- mobile/cellular operators
- Internet service providers
- content providers, online retailers and applications (app) developers
- user-generated content, inter- active and social media service providers
- national and public service broadcasters
- hardware manufacturers, operating system developers and app stores.
Five key areas for protecting and promoting children’s rights
In the background to the Guidelines, the authors are quick to point out that ICTs “profoundly changed the ways in which children interact with and participate in the world around them” (Source: ITU). More importantly, the international Convention on the Rights of the Child, which sets out the civil, political, economic, social, and cultural rights of children, require governments, industry, all segments of society, in addition to their families to ensure that children’s rights are satisfied. In relation to the online space, the Guidelines identified the following five general areas for attention. Examples for each area have been drawn directly from Part 1 of the document.
1. Integrating child rights considerations into all appropriate corporate policies and management processes
The United Nations Guiding Principles on Business and Human Rights call on all businesses to put in place appropriate policies and processes to meet their responsibility to respect human rights. When these guiding principles are considered within the context and responsibilities under the Convention for the Rights of the Child, it is incumbent on organisations, particularly those who work with youth and children, to pay special attention to their needs for data protection and freedom of expression.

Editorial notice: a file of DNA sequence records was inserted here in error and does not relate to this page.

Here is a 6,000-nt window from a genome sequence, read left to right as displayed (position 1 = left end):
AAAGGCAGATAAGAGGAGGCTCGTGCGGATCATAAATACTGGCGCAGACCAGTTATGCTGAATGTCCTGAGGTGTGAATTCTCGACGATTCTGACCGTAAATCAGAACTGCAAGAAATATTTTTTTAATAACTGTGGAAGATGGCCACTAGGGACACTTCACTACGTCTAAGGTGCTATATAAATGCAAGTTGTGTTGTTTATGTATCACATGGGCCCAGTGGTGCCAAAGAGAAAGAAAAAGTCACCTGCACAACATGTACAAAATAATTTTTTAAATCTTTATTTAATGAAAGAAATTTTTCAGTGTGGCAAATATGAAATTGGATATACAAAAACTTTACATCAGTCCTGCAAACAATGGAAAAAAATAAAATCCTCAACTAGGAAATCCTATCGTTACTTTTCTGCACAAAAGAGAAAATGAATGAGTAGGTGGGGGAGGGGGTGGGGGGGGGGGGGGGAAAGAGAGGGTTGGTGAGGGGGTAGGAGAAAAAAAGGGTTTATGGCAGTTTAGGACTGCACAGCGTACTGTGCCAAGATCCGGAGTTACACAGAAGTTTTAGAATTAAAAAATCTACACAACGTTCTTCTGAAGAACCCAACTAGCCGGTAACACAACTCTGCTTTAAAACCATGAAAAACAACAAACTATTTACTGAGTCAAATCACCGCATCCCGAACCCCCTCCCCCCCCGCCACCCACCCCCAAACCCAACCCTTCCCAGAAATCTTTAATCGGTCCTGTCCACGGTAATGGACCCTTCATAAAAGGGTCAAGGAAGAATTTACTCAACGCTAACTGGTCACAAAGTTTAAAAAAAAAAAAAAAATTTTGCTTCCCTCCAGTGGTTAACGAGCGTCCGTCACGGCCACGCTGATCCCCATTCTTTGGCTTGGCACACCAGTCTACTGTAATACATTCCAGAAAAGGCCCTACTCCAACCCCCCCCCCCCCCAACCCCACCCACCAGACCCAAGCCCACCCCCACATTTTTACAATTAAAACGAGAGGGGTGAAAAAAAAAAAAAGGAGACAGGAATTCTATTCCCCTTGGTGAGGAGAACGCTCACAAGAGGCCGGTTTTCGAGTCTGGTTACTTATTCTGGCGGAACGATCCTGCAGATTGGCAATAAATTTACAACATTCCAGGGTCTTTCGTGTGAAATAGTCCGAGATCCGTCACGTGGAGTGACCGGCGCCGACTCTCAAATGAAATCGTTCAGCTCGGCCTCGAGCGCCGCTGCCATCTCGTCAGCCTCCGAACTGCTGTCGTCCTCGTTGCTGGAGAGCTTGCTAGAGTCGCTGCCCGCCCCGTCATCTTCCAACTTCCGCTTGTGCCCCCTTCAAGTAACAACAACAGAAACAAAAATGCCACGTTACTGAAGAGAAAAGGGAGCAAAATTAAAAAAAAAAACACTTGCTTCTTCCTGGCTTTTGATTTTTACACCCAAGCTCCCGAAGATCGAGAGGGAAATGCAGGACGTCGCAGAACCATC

2. Developing standard processes to handle child sexual abuse material
Although many go countries have laws prohibiting child abuse and pornography, the majority of them still do not have adequate systems in place. Hence greater collaboration is needed between industry, civil society, government and law enforcement to support the existing legal framework. Examples of actions institutions can take to help prevent their networks and services from being misused to disseminate child sexual abuse material include: